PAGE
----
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Futures Studies 101: The Purpose of Foresight

Category: Center for the Future Of Museums Blog

This post is the first in a series of short essays exploring the basics of Futures Studies and how they can be applied to the museum field.

Why is foresight important? Without someone playing the important role of futurist, we risk being mired in the present. Our planning is often focused on short term challenges and immediate needs. We have a tendency, when looking at only a short time frame, to defend old assumptions and choose narrow measures of success. We tinker with the edges of what we already do well rather than risking innovation. It’s all too easy, when faced with the need to change, to become paralyzed by fear, uncertainty, doubt and outright denial.

Futures-thinking breaks through this logjam by freeing peoples’ imaginations. It fosters a start-up mindset where anything is possible, people are willing to question assumptions, think broadly of how to measure success, discover or create new needs and try lots of things, fast, knowing that many of them will fail.

Foresight isn’t the same as prediction. Rather than placing a bet on which particular future is most likely to occur, foresight’s role is to help us imagine many plausible futures and identify useful actions that can be taken in the present. Futurists accomplish this in three fundamental ways, by:

  • Identifying and monitoring change, tracking the flow of trends, events and emerging issues
  • Imagining different futures and testing new assumptions through forecasting and scenario building
  •  Communicating and responding to change
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Over the next couple months I will blog a brief introduction to foresight and futures thinking emphasizing the first two methodologies—identifying and monitoring change (otherwise known as scanning) and imagining differences (forecasting and creating scenarios). And I will encourage the field to think about how future studies can supplement or be integrated into institutional planning. (For starters, see this guest post by Angie Kim on the potential for forecasting to transform traditional planning. )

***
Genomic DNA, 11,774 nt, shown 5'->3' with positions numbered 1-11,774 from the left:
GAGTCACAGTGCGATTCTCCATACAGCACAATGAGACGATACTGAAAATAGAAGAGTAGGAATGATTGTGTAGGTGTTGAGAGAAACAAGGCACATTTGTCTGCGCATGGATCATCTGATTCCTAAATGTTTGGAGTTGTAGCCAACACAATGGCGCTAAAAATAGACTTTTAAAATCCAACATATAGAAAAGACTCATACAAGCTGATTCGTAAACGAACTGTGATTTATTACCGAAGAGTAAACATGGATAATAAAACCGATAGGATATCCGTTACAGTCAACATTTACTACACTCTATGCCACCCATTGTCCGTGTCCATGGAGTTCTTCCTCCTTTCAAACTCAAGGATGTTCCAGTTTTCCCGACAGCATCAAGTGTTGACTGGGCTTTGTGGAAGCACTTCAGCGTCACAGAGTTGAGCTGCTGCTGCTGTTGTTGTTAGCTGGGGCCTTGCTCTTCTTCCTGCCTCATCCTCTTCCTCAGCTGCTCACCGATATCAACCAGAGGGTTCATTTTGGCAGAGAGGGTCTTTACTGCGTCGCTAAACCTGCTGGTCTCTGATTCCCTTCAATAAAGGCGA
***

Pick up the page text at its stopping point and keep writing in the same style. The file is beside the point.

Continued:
If you are interested in exploring futures studies in more depth, consider registering for the University of Houston’s weeklong program Certificate in Strategic Forethought. It will be offered in Brussels, Belgium this December, but if you need to stick a little closer to home, it will also be held in Houston, January 10-14, 2011. I highly recommend the course. Last spring, Joe Cavanaugh, director of the National Museum of the Pacific War, and I attended, and thought it was awesome. (You can read Joe’s review here.) A couple of museum folk have contacted me about the January iteration, so maybe there will be another museum contingent, which would make for good discussions! Peter Bishop, head of U. Houston Futures Studies, and CFM Council member, is generously offering a 20% discount on the registration fee to people affiliated with CFM (that would be you, gentle readers!)

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1 Comment

  1. Elizabeth:

    Thanks for the clear-headed assessment–and for the encouragement.

    An aspect of the conversation I'd like to hear more about: overcoming institutional inertia. How can I promote a future-focused orientation to the rest of the museum?

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